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Homeracing

The best of Hong Kong

Profile Picture: Dick Powell

May 10th, 2019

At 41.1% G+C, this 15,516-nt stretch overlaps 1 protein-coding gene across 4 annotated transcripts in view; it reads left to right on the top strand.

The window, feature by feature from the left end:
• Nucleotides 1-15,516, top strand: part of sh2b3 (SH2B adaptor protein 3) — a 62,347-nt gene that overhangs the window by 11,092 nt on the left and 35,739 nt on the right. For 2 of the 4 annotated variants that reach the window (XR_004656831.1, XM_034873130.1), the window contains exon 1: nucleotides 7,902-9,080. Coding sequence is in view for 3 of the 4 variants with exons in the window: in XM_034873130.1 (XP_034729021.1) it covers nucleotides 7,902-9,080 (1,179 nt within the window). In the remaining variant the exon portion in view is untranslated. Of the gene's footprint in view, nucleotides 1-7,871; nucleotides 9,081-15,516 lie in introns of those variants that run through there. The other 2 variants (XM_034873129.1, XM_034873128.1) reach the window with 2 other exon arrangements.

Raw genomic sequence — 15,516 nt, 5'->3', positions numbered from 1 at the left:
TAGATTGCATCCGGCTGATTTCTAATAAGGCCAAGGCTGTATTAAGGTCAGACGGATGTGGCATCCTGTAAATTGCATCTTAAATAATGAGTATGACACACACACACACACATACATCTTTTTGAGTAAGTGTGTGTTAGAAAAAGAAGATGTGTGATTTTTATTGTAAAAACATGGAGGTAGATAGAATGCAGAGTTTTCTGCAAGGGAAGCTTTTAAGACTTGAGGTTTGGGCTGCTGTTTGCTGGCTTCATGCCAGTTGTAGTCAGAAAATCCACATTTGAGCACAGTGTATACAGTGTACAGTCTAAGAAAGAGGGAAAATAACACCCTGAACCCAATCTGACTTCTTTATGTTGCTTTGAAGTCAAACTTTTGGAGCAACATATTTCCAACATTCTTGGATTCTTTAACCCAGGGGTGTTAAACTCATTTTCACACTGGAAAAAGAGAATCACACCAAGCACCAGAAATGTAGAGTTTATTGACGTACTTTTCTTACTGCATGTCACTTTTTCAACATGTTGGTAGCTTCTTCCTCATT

The 2018-2019 Hong Kong racing season is winding down. This Saturday at Sha Tin, the Hong Kong Jockey Club will run its 71st day of races, meaning that there will be only 17 days of racing left. Usually, Hong Kong runs two days a week: Wednesday night at Happy Valley and Sunday afternoon at Sha Tin. That is not carved in stone since there are exceptions during their 88-day racing season. The next and only major stakes race left on the calendar is the Champions & Chater Cup (G1) on May 26 at Sha Tin. First run in 1870, it is now run at 2,400 meters (about 1 1/2 miles) and is the third leg of the Hong Kong Triple Crown. The first two legs were the Stewards Cup (G1), run at 1,600 meters (about one mile) and was won by BEAUTY GENERATION, the world’s highest-rated active horse. Next was the Hong Kong Gold Cup (G1) run on February 17 at 2,000 meters (about 1 1/4 miles) and was won by EXULTANT, who just missed in the Queen Elizabeth II Cup (G1) last out but won the Hong Kong Vase (G1) in December going this distance and the Hong Kong Gold Cup (G1) in February. Last year’s Champions & Chater Cup only attracted a field of five with the enigmatic PAKISTAN STAR running down Exultant late in the stretch. Tony Cruz has won five of the last six runnings of the Champions & Chater Cup and, while he no longer trains Pakistan Star, he still trains Exultant whose rating has gone up 14 points since then. There are three international shippers whose entries have been received: one from Japan and two from Mike de Kock who are South African-bred but raced in Dubai. Thus the Champion & Chaters Cup might not be the best betting race so we’ll have to wait and see how this year’s renewal shapes up. One sure thing I can give you that you won’t be sorry is the racing at Happy Valley. They race Wednesday night in at Happy Valley in Hong Kong so it is early Wednesday morning in America since they are 12 hours ahead of us. On the East Coast, you can get up at a reasonable time and catch racing around 7:15 a.m (ET). Happy Valley runs eight races per night and they only have turf racing whereas Sha Tin has turf and all-weather racing. You can focus on these races and horses, and there are many horse-for-the-course angles. There are four commonly-run distances on the turf – 1,000 meters down the straightaway, 1,200 meters around one right-hand turn, 1,650 meters around two right-hand turns with the first turn coming up quickly and 1,800 meters around two right-hand turns with a long run to the first turn. Also sometimes 2,200 meters around three right-hand turns with a quick run to the first turn. My advice is to follow Happy Valley every Wednesday morning. The HKJC.com web site is a wealth of information and if you click on “Horse Racing,” it will bring you to a dropdown menu where you will click “Racing Info (Local).” On the next dropdown menu, click on “Race Card,” which will then display the day’s racing information. What I do is go to the shaded horizontal box and click on “Download Race Form (All Races),” which then gives you that day’s Race Form which can be saved and/or printed out. It takes a while to get familiar with what you are looking at so just have the Race Card ready during the races. For now, the betting menu is Win, Show, Quinella and Trifecta. There is a bet called the Omni Swinger where you can win if your horses finish first/second or second/first, first/third or third/first and second/third of third/second. With big fields and huge pools, the payoffs are strong and you can do pretty well even if you are a Show bettor. One point during the telecast is that in other countries, 3-1 pays $6, not $8 like in the United States. When the announcers talk about a horse being odds-on, it means the odds are less than 2-1. For example, a horse who is 1.60-1 would pay $3.20. Hong Kong racing is not something that you dive into head first. It’s a deep lake so my advice is to just focus on Happy Valley at the start and learn as much as you can. You will be able to watch the races and get more comfortable with it while having a lot of fun watching exciting, colorful horse racing. PHOTO: Exultant (c) Hong Kong Jokey Club

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